Tuesday, February 1, 2011

Tourism, retail look better, not construction

Most officials are cautiously optimistic about the economic growth for 2011. In the Grand Strand area, this is more true than ever. The biggest issue is the job growth problem here. Even in  peak season, there are still 1 in 10 people still out of work!

Here is the article by Jake Spring.

MYRTLE BEACH — With one in 10 people out of work even in peak tourist season, a year of slow job gains has not gotten the Grand Strand far. But with a second year of slow gains likely to come, job seekers may start to notice a difference, an economist said.

“We should just continue to expect it to be slow, but positive in 2011,” said Rob Salvino, research economist at Coastal Carolina University. “If we looked back to 2009, it would look considerably better.”

Hiring will start earlier this year and be led by a more confident tourism industry, coming off a successful 2010 summer season, officials and businesspeople said.
Retail, health care and manufacturing also will see upticks in the number of workers.

But little growth is expected in the still sluggish construction sector, an industry that helped drag down the economy in the recession and will be key to a full recovery, Salvino said.

The Grand Strand job market improved slightly in 2010, which was expected, Salvino said. Horry County’s jobless rate declined by 1.5 percent from December 2009 to December 2010 and sits at 13 percent, according to statistics released last week by the S.C. Department of Employment and Workforce. Georgetown County’s rate dropped 1.9 percent during the year to 12.2 percent in December.
The unemployment rate should improve another 1 percent by December 2011, provided state and local government doesn’t take on mass layoffs to make up for budget shortfalls, Salvino said.

Despite some gains in momentum and growing optimism, many businesses will remain cautious in their hiring in 2011, said Brad Dean, president and chief executive of the Myrtle Beach Area Chamber of Commerce. If gas prices continue to rise or insurance costs skyrocket, growth might be affected, he said.
“While we’re emerging from the recession, it’s still a very delicate economic balance,’’ Dean said.

Hiring is starting earlier this year and seasonal employers, particularly in tourism, already are reaching out for help connecting with jobseekers, said Mary Nell Smith, area director of the Coastal Workforce Center in Conway.

“We’re still seeing our hiring run by hospitality and tourism,’’ Smith said.

Last year, most hospitality businesses waited to see sure signs of improvement before hiring, said Stephen Greene , president and chief executive of the Myrtle Beach Area Hospitality Association. Many businesses held off on hiring until well into the spring in 2010.

“The last few years it’s almost been a wait-and-see approach — we’ll hire if we have the business,” Greene said. “For 2011 the outlook is much stronger. We’re coming out of a strong year with something to build on.”

Hotel occupancy in the Myrtle Beach area was up about 8 percentage points in summer 2010 compared with the season a year before.

Few jobs will be added in construction as the real estate industry continues to struggle with excess inventory and distressed property sales, Salvino said. Strong demand will need to return before any hiring is done, and that’s not likely to come in 2011, he said.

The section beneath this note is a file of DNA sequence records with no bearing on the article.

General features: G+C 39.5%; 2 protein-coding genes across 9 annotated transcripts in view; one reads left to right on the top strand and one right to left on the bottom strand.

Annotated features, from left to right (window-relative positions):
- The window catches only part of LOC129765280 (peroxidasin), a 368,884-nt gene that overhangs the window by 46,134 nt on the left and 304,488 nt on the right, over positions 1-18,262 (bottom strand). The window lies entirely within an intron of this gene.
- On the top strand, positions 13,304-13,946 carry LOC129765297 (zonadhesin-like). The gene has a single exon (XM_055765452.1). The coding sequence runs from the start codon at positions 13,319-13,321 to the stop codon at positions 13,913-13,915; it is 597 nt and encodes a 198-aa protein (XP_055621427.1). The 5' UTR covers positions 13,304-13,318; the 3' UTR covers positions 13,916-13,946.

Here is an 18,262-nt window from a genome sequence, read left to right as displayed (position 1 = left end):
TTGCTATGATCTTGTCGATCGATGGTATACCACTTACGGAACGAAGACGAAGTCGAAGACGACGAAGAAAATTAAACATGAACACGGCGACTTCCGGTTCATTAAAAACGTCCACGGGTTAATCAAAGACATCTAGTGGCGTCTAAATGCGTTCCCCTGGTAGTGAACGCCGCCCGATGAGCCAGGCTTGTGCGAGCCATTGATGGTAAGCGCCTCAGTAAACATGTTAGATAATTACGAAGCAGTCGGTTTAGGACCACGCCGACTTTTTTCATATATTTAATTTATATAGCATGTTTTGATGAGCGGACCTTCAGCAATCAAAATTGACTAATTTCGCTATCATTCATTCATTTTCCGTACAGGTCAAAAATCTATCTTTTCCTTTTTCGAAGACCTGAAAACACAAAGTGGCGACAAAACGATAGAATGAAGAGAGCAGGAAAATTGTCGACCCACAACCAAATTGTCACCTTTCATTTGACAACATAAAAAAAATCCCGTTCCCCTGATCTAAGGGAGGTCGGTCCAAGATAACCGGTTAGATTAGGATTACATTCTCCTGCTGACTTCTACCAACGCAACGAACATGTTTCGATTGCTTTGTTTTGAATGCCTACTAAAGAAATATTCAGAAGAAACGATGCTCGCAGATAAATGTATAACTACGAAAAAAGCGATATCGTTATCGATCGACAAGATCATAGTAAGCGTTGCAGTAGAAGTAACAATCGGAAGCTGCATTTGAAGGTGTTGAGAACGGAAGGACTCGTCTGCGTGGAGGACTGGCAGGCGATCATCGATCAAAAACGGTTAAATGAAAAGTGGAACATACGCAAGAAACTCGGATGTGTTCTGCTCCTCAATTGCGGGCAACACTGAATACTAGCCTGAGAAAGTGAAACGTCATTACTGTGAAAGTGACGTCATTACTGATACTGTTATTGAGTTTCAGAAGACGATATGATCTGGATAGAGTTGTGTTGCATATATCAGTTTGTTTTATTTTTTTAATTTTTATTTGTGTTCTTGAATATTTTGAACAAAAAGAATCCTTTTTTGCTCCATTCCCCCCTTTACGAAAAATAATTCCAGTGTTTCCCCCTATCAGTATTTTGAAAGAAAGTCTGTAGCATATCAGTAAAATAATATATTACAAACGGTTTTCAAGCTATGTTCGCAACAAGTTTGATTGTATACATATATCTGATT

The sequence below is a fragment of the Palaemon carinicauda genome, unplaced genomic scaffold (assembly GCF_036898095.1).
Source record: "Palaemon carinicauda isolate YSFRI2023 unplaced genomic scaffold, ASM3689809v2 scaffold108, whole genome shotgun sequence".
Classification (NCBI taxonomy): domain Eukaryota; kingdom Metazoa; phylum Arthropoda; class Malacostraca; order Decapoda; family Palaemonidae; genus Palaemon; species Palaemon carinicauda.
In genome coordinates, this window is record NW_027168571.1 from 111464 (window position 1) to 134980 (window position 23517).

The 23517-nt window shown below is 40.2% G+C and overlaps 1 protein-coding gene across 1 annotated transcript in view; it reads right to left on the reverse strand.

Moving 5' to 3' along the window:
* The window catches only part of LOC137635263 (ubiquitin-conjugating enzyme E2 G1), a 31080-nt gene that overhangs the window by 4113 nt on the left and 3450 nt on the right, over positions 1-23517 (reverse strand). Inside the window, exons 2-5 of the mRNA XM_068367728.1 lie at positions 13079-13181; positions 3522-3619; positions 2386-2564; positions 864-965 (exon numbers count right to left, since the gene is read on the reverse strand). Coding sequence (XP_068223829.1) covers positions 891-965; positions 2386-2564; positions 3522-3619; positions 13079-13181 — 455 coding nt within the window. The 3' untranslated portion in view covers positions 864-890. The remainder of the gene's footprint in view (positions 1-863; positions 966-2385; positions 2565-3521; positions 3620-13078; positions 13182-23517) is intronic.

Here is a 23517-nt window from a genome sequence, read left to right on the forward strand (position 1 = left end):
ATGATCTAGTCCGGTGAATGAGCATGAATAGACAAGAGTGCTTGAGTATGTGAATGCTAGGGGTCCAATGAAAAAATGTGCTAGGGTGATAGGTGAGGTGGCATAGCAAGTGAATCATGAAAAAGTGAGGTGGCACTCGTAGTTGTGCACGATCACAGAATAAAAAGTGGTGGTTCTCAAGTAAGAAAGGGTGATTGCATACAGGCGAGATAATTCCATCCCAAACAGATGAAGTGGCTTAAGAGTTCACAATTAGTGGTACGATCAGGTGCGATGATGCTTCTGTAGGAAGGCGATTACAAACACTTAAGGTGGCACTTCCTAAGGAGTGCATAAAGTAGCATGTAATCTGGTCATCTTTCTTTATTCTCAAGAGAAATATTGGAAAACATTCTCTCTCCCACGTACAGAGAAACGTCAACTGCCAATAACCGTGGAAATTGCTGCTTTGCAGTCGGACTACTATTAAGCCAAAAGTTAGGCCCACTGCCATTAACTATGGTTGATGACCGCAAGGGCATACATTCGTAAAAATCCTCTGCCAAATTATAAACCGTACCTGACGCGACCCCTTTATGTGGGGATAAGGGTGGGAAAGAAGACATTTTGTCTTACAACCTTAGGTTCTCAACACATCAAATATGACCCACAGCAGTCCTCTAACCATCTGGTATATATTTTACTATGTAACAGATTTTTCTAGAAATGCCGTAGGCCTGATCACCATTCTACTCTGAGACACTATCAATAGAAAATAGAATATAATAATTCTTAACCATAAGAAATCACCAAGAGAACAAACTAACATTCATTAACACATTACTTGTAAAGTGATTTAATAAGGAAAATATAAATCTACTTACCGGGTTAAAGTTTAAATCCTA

“It shows in the magnitude of the housing crisis and how big it was here,” Salvino said. “The unwinding of that is really, really taking some time.”
Building will improve slightly in the coming year, but a recovery is just taking hold, said Harry Dill, president of the Horry Georgetown Home Builders Association. If any hiring were done it would wait until at least the second half of the year, he said.

“It’s going to pick up in 2011; I do think that it’s going to get better,” Dill said. “We are a long ways from a normal recovery.”

Although some jobs will be created this year by construction on the Myrtle Beach International Airport and roads projects such as the Aynor overpass, those won’t make up for the jobs lost in home building, Salvino said.

The recovery of retail goes hand-in-hand with tourism as consumers feel more comfortable with smaller discretionary purchases such as vacations or shopping, even if they are still shy of buying homes, Salvino said.

Health care
Hiring at area hospitals will continue to steadily improve this year, Salvino said.
Grand Strand Regional Medical Center plans to add 50 staffers in 2011 as it continues the upgrade to a level two trauma center, a process that the hospital began in November, spokeswoman Joan Carroza said.

The center also will need more support staff such as lab technicians and radiologists. Carroza said she recommends those looking for a career in medicine train for rehabilitation and pharmacy positions, which are always in high demand at the hospital, she said.

Airplane-maker Boeing Co. and the Georgetown steel mill will be the major drivers of manufacturing jobs this year, Salvino said.

Boeing plans to open in July in North Charleston, and the resulting job gains may trickle over to the Grand Strand, Salvino said. The plant is expected to have about 1,000 employees when it opens. There’s also the potential that entrepreneurs could start new companies in Horry or Georgetown counties that would provide goods or services to the factory, he said.

The 200 jobs added in January with the opening of the Georgetown steel mill could take 0.7 percent off of unemployment there in 2011, Salvino said.

Read more: http://www.thestate.com/2011/02/01/1673283/tourism-retail-look-better-not.html#ixzz1CkqO5BB2

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